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Travelers' diarrhea can be an unpleasant complication of a business or vacation trip abroad. The prospect of succumbing to the "Aztec two-step" or "Delhi belly" causes more anxiety on the part of the prospective traveler than any other health-related aspect of his trip. Because means are available for preventing malaria, smallpox, typhoid, and other more serious threats to the traveler, his natural inclination is to take something he thinks will protect him from diarrhea. The drug most commonly used for this indication is iodochlorhydroxyquin (Entero-Vioform), and over the years it has become the travelers' vade mecum. In this issue of The Journal two letters (p 275) and a case report (p 243) raise the issues of the safety and efficacy of iodochlorhydroxyquin. With the vacation season approaching, physicians should be aware of the controversy concerning iodochlorhydroxyquin and the best methods to prevent travelers' diarrhea.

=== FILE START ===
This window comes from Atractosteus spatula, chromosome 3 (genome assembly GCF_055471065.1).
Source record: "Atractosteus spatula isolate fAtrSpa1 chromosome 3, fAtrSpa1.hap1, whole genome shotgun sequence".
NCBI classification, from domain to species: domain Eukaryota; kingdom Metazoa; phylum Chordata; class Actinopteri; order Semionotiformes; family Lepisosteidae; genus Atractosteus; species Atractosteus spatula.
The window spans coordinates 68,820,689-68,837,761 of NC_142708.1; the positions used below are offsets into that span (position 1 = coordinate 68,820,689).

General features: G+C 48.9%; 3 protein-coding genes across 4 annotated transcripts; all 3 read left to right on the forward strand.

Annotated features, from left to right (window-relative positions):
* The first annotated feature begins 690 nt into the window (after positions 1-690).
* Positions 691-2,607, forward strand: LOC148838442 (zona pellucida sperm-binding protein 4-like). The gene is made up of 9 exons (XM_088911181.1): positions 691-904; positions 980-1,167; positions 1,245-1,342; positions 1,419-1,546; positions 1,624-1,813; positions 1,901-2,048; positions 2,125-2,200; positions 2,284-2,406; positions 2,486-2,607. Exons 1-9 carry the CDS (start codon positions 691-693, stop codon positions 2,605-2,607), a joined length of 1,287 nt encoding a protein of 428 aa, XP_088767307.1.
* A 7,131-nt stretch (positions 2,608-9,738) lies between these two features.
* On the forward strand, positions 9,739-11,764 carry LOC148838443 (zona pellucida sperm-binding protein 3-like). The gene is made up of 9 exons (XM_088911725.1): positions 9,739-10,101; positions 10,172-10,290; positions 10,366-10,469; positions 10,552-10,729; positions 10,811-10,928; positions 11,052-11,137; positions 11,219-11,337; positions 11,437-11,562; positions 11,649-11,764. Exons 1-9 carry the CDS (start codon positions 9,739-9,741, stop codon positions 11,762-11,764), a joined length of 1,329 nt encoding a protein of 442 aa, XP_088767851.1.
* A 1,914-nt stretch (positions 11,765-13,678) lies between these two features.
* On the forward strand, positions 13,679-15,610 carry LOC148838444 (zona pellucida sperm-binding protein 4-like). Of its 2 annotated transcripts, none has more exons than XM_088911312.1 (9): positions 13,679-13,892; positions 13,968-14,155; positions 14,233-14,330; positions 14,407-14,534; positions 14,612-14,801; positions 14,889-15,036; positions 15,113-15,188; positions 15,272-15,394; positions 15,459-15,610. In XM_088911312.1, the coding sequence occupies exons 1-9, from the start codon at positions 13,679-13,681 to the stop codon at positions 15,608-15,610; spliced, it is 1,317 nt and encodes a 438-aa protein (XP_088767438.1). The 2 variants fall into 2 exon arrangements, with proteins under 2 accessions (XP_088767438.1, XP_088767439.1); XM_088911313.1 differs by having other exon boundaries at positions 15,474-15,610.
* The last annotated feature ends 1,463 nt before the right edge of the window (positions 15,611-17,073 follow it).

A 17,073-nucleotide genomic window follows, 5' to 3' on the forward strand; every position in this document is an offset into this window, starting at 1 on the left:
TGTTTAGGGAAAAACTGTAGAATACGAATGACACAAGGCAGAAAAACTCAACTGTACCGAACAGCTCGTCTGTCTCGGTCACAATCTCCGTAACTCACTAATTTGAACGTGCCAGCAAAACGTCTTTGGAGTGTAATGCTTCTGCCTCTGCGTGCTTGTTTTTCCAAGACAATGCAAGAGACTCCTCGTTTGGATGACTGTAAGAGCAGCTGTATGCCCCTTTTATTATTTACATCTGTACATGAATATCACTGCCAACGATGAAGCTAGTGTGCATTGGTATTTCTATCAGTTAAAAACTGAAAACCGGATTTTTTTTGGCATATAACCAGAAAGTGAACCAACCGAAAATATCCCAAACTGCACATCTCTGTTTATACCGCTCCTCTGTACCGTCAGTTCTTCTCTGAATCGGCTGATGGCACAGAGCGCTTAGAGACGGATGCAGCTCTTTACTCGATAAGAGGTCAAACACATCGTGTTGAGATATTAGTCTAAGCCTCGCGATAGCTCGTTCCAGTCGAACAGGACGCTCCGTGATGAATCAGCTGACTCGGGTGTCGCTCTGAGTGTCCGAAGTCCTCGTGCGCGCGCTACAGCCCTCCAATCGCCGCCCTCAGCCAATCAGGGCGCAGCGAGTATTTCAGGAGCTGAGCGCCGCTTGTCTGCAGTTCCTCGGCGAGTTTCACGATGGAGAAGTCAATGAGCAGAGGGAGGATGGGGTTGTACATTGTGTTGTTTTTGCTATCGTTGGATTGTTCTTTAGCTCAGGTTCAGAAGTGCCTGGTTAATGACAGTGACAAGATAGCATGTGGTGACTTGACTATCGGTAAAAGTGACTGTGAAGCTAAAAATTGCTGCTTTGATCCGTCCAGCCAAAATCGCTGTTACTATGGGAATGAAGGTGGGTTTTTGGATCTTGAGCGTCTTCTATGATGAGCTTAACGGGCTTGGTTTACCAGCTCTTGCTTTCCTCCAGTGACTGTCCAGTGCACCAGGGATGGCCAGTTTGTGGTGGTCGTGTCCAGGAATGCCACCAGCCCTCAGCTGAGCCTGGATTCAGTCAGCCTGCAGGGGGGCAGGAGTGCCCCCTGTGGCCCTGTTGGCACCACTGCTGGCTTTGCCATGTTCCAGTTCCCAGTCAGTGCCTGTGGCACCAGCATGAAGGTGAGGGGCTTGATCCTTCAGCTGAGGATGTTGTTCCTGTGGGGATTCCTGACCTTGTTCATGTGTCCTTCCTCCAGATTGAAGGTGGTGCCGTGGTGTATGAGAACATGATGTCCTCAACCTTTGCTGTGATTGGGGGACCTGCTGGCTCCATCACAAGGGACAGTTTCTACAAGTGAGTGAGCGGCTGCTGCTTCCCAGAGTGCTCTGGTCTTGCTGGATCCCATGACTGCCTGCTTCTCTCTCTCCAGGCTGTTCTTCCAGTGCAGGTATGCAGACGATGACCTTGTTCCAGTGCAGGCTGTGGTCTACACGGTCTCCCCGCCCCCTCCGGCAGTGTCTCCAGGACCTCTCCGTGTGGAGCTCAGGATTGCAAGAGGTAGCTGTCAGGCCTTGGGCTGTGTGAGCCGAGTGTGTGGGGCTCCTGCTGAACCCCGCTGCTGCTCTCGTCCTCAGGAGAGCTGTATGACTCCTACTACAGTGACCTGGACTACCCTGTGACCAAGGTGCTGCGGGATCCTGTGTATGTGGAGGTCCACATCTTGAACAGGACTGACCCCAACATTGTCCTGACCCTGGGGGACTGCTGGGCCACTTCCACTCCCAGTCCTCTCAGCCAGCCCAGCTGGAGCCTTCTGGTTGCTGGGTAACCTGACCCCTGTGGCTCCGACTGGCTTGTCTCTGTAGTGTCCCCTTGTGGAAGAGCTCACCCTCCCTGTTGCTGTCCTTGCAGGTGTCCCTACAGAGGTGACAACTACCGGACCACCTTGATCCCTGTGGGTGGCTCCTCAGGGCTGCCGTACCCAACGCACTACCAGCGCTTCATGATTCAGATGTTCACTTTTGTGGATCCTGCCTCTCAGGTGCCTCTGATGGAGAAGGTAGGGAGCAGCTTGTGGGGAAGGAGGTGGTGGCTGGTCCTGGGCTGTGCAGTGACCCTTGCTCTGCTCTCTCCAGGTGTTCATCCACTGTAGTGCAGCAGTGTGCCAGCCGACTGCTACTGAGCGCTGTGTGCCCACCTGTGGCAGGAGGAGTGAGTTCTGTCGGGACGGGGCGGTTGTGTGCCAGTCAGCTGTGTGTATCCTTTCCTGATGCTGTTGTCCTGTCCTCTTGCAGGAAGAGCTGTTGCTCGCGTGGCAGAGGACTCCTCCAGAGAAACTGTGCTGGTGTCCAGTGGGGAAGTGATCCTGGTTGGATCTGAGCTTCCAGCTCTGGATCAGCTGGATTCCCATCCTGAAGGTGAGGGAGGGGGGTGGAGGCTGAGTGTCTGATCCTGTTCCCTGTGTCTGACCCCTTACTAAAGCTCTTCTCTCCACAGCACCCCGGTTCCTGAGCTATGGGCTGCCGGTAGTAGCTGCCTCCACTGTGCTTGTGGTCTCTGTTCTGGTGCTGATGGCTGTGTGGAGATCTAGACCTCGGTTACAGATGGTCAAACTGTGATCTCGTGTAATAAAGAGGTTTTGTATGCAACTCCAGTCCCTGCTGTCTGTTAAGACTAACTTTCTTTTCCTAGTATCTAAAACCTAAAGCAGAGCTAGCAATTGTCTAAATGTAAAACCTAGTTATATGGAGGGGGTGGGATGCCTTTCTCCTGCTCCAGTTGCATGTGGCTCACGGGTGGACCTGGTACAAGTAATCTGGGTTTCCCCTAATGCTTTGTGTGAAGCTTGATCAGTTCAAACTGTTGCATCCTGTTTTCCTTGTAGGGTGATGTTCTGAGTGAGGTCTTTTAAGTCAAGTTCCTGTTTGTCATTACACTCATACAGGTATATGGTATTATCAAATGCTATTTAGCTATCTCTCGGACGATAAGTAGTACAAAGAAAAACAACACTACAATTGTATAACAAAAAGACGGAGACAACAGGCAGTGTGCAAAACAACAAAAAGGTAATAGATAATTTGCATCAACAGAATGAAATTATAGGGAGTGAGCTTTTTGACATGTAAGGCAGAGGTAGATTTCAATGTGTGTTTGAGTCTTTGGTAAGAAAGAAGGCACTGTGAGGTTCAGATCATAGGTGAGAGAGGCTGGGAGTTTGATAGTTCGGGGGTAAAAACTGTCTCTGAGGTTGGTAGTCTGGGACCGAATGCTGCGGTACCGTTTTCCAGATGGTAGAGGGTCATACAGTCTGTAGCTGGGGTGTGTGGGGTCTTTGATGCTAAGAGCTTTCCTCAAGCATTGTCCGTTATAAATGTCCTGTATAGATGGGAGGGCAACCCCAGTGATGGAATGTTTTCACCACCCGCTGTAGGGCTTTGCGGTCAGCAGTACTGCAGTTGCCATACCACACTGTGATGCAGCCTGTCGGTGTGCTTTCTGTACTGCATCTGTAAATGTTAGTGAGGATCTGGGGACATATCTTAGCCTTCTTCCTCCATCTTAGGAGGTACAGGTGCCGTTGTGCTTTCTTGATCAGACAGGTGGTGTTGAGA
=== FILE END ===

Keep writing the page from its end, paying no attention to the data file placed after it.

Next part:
Diarrhea in travelers occurs most commonly
Schultz MG. Entero-Vioform for Preventing Travelers' Diarrhea. JAMA. 1972;220(2):273–274. doi:10.1001/jama.1972.03200020081018
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